Revocable vs Irrevocable Testamentary Trusts: What’s The Difference?

April 5, 2024    Estate Planning Lawyers Perth
Revocable vs Irrevocable Testamentary Trusts: What’s The Difference?

Revocable and irrevocable trusts help to protect an individual’s assets and save them for specific beneficiaries. Every trust includes a grantor or creator of the trust, beneficiaries who will inherit the assets, and a trustee responsible for handling and distributing the assets to the parties.

Both revocable vs irrevocable trusts vary a lot from each other with one of differences being the ability to change the contents of the trust created earlier. The grantor can change a revocable trust; however, it is impossible to do so for an irrevocable trust. To create a strong and formidable estate plan, it is important that one knows the key differences between the trusts.

This website blog will discuss revocable trust vs irrevocable trust:

What is a Trust?

Before discussing the differences between a revocable and irrevocable trust, one must know what trust is. A trust is a legal entity or documentation that helps you transfer your assets to a trustee responsible for safeguarding your assets for your future heir after your death.

A living trust can either be a revocable or irrevocable trust. You can act as your trustee or recommend others to act as your trustee to safeguard your assets. The trustees have a fiduciary role, meaning they act in the best interests of the future heir.

What is Revocable Trust?

A revocable trust is a living trust that helps to determine the assets you wish to present to the heir and it shall be distributed. These trusts are entirely under the grantor’s control as they are made the trustees of this trust.

The best part about revocable trusts is that they can be easily altered depending upon the individual’s choices. You can change the inheritor, the assets to be distributed, and how much or which assets should be included.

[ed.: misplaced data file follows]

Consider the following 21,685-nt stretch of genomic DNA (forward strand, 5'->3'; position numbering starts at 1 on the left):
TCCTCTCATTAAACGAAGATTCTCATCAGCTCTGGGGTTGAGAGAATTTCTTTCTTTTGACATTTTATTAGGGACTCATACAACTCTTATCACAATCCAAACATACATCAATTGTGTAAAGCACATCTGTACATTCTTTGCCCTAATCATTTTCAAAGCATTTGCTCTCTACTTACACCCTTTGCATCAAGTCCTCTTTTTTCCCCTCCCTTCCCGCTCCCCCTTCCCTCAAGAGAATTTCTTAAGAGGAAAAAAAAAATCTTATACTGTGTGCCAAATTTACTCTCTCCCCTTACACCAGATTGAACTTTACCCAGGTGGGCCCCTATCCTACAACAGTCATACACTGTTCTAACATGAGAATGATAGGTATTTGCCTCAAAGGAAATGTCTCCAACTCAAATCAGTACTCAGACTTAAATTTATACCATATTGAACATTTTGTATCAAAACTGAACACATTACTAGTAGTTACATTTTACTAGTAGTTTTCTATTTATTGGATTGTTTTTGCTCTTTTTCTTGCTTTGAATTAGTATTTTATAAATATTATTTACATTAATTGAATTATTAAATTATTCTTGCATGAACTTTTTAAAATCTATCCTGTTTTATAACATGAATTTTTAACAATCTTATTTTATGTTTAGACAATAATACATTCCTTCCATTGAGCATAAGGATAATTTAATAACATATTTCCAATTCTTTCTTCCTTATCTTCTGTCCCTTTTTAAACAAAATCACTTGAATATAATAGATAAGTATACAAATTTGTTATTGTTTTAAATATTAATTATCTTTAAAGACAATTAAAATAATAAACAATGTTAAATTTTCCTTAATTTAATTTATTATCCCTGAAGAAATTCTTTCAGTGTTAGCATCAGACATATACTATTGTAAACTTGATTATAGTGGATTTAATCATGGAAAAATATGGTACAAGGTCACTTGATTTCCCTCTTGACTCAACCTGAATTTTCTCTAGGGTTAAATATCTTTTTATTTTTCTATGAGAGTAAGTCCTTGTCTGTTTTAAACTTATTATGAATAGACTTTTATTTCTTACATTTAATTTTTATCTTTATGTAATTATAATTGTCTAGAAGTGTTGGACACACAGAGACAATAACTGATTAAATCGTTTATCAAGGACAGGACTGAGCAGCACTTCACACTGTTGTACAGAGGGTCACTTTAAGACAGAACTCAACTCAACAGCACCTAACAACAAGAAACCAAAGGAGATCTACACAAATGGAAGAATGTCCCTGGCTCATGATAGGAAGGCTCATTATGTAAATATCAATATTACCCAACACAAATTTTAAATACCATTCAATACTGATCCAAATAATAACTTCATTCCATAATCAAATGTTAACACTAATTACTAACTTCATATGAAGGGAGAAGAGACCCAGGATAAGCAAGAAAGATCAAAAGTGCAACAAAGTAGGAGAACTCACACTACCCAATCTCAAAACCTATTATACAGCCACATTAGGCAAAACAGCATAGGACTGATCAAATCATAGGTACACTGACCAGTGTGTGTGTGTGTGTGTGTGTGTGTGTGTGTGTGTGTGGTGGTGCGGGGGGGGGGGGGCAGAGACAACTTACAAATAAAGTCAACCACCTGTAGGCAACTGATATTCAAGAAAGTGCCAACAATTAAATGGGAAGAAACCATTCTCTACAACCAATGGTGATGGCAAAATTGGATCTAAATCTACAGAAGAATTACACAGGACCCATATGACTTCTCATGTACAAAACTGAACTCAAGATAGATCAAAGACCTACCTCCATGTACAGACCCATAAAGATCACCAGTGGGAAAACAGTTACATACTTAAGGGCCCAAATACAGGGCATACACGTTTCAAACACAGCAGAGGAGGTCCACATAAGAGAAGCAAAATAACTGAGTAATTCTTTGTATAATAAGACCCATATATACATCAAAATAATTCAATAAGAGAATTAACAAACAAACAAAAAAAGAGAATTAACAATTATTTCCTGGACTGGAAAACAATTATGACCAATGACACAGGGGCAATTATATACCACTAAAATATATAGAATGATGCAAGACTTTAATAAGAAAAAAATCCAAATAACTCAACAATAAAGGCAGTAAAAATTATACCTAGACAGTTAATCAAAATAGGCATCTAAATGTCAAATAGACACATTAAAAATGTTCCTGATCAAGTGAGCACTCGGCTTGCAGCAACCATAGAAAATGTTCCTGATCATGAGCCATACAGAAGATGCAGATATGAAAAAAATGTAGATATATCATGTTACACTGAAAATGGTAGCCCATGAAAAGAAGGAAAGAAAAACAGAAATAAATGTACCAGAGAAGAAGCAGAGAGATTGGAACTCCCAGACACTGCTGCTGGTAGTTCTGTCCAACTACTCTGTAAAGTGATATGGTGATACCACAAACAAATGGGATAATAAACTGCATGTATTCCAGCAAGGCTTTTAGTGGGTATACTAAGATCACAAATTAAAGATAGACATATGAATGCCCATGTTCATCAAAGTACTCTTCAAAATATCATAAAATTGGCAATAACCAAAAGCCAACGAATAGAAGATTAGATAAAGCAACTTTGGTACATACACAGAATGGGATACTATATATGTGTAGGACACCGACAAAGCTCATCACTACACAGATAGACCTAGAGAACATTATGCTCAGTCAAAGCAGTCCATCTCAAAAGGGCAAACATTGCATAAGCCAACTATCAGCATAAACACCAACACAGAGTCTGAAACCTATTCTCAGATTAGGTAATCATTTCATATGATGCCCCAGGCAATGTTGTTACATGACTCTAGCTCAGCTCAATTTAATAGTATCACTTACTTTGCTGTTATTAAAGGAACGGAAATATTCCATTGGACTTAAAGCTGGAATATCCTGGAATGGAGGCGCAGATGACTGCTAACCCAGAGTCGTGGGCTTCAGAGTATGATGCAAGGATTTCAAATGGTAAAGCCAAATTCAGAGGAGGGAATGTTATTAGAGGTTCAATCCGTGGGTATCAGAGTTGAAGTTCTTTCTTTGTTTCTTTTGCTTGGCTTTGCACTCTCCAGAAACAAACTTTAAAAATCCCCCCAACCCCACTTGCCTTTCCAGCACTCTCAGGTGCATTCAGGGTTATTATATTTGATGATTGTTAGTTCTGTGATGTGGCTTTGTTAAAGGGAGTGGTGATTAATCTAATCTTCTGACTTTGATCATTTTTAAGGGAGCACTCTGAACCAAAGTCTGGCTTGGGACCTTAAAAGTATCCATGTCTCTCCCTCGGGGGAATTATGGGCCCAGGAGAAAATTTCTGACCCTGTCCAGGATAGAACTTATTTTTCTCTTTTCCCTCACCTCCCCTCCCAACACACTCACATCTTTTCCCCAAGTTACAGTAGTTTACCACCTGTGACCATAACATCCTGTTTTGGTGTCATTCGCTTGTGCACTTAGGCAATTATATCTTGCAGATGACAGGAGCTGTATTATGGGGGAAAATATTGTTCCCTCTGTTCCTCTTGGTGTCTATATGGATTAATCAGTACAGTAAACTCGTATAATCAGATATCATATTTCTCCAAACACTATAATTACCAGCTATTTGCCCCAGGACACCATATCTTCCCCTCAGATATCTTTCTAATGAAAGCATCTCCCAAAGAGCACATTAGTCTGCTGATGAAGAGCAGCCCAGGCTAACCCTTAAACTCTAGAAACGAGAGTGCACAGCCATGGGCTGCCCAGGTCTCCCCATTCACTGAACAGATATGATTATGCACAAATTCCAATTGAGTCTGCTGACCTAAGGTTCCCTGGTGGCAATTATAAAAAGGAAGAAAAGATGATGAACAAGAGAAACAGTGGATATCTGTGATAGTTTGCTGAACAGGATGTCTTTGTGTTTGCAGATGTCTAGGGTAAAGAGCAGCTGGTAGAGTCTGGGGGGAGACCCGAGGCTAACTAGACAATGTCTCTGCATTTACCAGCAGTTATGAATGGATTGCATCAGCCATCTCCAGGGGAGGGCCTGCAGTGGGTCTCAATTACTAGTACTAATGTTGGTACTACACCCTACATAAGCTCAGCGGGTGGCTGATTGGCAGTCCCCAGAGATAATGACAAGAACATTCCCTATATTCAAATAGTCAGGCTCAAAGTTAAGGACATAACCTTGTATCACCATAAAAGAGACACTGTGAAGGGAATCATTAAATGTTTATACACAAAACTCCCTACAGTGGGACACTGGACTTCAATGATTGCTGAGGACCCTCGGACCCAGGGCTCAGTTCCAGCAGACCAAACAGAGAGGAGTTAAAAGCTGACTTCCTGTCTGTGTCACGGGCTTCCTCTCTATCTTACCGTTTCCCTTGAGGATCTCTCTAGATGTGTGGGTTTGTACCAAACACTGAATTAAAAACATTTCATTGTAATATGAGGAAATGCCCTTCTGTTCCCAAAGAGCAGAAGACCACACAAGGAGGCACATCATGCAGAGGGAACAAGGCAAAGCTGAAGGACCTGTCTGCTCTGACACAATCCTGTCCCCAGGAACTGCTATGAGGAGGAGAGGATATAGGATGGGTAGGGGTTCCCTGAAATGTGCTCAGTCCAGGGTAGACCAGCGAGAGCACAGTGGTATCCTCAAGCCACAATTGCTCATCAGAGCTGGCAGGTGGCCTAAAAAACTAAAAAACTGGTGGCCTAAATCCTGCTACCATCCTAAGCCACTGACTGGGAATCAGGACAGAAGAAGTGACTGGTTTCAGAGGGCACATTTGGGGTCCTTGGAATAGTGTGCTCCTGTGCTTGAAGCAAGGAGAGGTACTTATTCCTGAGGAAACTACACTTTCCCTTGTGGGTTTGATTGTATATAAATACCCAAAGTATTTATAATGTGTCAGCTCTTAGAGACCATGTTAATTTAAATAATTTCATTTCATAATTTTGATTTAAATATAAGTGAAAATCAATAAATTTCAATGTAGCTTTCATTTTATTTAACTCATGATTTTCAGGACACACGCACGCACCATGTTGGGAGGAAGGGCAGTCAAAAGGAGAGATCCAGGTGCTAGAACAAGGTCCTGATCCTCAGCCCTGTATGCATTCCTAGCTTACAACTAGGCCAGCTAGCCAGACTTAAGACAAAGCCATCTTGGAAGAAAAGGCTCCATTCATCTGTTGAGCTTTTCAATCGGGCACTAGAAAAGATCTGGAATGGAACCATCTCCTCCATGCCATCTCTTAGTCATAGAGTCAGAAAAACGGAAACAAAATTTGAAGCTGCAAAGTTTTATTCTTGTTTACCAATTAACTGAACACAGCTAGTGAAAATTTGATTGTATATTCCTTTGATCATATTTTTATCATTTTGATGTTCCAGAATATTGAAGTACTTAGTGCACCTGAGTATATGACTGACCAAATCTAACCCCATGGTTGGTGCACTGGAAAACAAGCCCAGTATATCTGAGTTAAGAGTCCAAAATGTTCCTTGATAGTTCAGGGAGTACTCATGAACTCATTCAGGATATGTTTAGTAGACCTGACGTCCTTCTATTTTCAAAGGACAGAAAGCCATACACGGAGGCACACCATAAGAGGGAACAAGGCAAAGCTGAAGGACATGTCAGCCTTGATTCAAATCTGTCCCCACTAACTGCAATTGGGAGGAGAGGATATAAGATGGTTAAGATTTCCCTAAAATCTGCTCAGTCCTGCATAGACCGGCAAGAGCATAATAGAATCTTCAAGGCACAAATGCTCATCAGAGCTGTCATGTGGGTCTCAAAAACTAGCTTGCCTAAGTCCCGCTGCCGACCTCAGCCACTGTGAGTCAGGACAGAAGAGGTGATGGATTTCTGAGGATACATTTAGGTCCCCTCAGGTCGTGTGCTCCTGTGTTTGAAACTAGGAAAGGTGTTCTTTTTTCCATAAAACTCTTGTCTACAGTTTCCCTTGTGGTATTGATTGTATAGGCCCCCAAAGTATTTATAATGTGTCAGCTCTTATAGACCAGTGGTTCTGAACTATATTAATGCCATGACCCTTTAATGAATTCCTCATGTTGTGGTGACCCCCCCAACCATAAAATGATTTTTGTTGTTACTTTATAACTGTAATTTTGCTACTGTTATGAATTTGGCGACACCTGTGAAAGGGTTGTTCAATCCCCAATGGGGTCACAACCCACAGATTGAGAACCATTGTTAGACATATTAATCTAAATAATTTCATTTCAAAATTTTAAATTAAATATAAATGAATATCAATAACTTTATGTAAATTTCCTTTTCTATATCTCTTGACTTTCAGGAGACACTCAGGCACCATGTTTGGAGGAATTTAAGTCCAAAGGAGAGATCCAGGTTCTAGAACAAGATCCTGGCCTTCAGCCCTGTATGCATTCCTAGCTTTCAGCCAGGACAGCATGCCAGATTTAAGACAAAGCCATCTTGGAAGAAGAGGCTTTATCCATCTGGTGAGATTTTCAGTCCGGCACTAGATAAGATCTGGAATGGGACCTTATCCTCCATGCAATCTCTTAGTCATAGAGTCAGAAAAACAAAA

What is Irrevocable Trust?

Like revocable trusts, an irrevocable trust is also a living trust that determines the value of the assets and how they are distributed to the beneficiaries. However, unlike revocable trusts, these trusts are made once and are not permitted to be changed in the future.

Well, if all the beneficiaries agree to change the contents of the trust, it can be allowed, but most of the time, it has to go through the judge, which is a lengthy and hectic process.

Pros of Revocable Trust

The main advantage of revocable trust is that they are flexible, allowing you to change the contents, as noted earlier. If you have financial issues or need to make certain changes to the contents to meet your needs, it is only possible for revocable trusts and not irrevocable trusts.

Another benefit of revocable trusts is that they offer a sense of peace, as you can change your trusts if you are financially broke or unable to manage your assets. All you need to do is ensure the trustee agrees to your requests.

Also, in the future, after your death, these trusts will help your inheritor to handle the probate processes.

Cons of Revocable Trust

The difference between revocable and irrevocable trust is that a revocable trust does not protect the individual from creditors unlike irrevocable trusts. Therefore, if you are sued, the creditors can demand a satisfactory amount from your trust assets to come to a judgment.

Another cons of the trust is that they are subject to estate taxes, which are to be paid even after your death. Any amount due above the current exemption requires one to pay taxes, burdening your beneficiaries after your death.

However, one can hire a Testamentary Trust Wills lawyer Perth to handle these troublesome issues.

Pros of Irrevocable trust

The greatest advantage of irrevocable trusts is that they help protect your assets from creditors and avoid estate tax charges. These trusts handle your assets and not you as an individual making it possible for you to avoid being charged with estate taxes. Also, these trusts help you qualify for healthcare and avoid spending assets on it.

Cons of Irrevocable Trust

The disadvantage of irrevocable trusts is that once created, you need more power to change the assets transferred. You also cannot act as a trustee either. Hence, it is dangerous if you are unaware of why you established the trust. So, think before you create an irrevocable trust.


Hence, it is your choice as an individual to choose either of the trusts. After reading the merits and demerits of the revocable and irrevocable trusts, you can decide which is best for transferring your assets to the trustees and safeguarding them for your beneficiaries to inherit after your death. You can contact trusted and experienced Estate Planning Lawyers in Perth to help you with the trusts.

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